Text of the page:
Put Some Spring in Your Photos!

There’s something amazing about spring – so full of hope for another year of fertility and growth – but this magic doesn’t last long so it’s vital to get out there and capture it before it’s gone. If you can manage a few stunning spring shots you can immortalise that magic in some beautiful canvas prints using Hello Canvas!
If you need a bit of help to capture the essence of spring, here are some tips to guide you along.

Take a waterproof blanket with you
As we all know, spring is famous for its showers and even if it’s not raining, there’s dew and mist. A waterproof picnic blanket will let you kneel, crouch and even lie down to capture those special shots without getting soaked through.

Try a polariser
Spring is all about colour – green grass and daffodils – but occasionally the vibrancy of the colours can be dulled by atmospheric haze or light pollution causing glare. A polariser will get rid of polarised light and so it’ll reduce unwanted reflection and glare, bringing a natural saturation of colour. Your digital camera should have one built in.

Head to the woods on cloudy days
Usually, clouds are the photographer’s enemy, but if you’re shooting in woodland they work better for you as they keep the contrast to a reasonable level. This means you can get the right colours, especially if you use a polariser. Dappled light might look good to the human eye, but your camera can’t quite make sense of it.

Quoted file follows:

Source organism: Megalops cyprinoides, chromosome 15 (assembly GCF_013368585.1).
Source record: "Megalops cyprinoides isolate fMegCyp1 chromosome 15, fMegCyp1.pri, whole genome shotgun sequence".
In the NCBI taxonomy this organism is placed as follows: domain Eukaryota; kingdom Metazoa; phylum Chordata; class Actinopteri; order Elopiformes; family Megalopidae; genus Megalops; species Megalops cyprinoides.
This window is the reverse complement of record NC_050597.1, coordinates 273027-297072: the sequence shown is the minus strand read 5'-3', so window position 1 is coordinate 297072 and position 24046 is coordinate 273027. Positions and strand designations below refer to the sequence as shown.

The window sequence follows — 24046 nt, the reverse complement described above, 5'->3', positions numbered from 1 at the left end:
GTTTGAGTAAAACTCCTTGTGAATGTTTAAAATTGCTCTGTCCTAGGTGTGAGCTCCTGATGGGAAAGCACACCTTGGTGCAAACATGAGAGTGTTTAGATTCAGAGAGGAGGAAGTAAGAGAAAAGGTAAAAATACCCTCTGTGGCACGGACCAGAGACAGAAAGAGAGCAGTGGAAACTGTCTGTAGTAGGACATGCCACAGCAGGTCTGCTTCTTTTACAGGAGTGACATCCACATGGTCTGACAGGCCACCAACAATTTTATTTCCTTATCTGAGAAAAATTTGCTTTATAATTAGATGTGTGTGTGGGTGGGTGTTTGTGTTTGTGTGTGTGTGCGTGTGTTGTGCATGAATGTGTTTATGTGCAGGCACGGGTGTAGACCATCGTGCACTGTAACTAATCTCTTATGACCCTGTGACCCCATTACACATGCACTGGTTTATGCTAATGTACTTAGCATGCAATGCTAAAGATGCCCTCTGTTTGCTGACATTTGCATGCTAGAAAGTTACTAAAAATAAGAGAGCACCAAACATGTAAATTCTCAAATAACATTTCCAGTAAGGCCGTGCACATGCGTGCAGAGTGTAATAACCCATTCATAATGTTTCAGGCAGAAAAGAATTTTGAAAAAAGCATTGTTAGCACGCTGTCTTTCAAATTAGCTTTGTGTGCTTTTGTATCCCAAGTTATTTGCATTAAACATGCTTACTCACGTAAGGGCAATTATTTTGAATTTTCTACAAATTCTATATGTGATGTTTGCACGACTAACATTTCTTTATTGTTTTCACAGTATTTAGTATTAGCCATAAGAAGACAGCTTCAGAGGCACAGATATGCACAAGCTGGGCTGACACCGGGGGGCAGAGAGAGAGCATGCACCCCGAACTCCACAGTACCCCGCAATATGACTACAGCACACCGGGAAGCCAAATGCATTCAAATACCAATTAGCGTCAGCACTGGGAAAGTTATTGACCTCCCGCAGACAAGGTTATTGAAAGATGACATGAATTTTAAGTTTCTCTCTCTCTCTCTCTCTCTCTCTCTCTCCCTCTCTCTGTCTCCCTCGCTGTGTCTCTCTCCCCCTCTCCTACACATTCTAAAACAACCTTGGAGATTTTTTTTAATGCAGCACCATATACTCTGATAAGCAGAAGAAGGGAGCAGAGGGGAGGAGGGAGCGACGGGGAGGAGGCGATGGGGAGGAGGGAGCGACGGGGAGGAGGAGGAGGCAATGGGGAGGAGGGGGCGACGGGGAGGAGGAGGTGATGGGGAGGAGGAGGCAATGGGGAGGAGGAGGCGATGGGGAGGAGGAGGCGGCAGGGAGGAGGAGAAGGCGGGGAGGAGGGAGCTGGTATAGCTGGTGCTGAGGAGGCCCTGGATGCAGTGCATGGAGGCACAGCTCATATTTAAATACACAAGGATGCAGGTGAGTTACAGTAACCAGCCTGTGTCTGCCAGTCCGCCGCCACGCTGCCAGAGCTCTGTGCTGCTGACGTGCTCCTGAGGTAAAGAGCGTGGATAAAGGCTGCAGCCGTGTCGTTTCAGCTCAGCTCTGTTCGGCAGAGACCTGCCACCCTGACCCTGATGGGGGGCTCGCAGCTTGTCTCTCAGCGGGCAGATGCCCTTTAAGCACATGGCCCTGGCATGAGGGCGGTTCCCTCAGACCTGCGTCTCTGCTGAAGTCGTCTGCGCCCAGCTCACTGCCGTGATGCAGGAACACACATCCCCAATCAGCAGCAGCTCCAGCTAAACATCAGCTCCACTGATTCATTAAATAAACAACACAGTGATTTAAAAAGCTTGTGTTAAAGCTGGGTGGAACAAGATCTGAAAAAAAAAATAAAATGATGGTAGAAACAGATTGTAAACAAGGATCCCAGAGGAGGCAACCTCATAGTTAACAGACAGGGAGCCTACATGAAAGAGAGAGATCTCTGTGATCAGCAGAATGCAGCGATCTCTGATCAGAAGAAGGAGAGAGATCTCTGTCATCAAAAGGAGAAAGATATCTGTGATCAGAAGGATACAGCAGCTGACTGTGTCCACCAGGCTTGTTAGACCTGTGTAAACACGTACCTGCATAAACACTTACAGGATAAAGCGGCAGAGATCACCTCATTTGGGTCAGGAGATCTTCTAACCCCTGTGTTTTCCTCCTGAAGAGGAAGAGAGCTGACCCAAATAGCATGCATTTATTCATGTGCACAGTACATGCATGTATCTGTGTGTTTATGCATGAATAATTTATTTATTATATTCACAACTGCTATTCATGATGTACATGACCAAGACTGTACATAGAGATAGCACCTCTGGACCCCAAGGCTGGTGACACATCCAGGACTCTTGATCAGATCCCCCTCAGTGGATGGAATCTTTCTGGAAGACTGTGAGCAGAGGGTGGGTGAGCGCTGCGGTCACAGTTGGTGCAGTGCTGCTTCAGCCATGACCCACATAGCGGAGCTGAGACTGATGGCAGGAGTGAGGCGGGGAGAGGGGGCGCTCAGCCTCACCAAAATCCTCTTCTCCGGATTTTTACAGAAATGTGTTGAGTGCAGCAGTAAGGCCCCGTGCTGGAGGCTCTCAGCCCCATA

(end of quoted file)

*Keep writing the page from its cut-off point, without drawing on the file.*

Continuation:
Use long lenses for fields of flowers
Going in up close with a wide-angle lens just captures the gaps between the flowers, whereas using long lenses from further back compresses the flowers in together, making them look as if they’re a dense carpet of blooms!

Use a reflector
If the sunlight is quite bright, it can lead to too much contrast so a reflector can bounce some softer, diffused light onto your subject from the opposite direction to the sun. Use a soft white or light grey reflector for this, as a silver one will be too harsh.

Use a windbreak
Spring can be quite windy, so if you have a windbreak that you usually take to the beach for your summer holidays, press it into service a bit earlier and use it to protect delicate flowers from sudden breezes. If you’re shooting a flower up close, even a tiny movement will destroy the shot, so don’t take the risk.

Play in the mist
As in autumn, mist is very common in spring, especially near water bodies as cold and warm air meet. Photos taken in misty weather can be amazing – atmospheric, ethereal, maybe even a bit spooky – but it’s a tricky project. You need to find the edge of the bank of mist and photograph from there; you also need to use the low early morning light to offer a bit of contrast. This mist won’t hang around, so you’ll need a pair of wellingtons and waterproofs and a fast shutter speed.

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1 comment

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